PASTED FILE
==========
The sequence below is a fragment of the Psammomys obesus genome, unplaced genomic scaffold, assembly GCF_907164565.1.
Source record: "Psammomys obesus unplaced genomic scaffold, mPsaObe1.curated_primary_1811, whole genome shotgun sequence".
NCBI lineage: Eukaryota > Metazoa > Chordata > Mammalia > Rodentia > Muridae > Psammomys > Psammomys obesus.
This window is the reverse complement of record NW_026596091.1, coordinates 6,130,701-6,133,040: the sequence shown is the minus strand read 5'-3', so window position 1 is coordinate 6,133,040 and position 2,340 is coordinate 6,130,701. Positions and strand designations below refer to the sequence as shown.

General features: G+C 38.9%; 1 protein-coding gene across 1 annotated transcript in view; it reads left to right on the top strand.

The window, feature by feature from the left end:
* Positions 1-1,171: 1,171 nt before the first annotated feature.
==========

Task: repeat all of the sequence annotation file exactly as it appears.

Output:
The sequence below is a fragment of the Psammomys obesus genome, unplaced genomic scaffold, assembly GCF_907164565.1.
Source record: "Psammomys obesus unplaced genomic scaffold, mPsaObe1.curated_primary_1811, whole genome shotgun sequence".
NCBI lineage: Eukaryota > Metazoa > Chordata > Mammalia > Rodentia > Muridae > Psammomys > Psammomys obesus.
This window is the reverse complement of record NW_026596091.1, coordinates 6,130,701-6,133,040: the sequence shown is the minus strand read 5'-3', so window position 1 is coordinate 6,133,040 and position 2,340 is coordinate 6,130,701. Positions and strand designations below refer to the sequence as shown.

General features: G+C 38.9%; 1 protein-coding gene across 1 annotated transcript in view; it reads left to right on the top strand.

The window, feature by feature from the left end:
* Positions 1-1,171: 1,171 nt before the first annotated feature.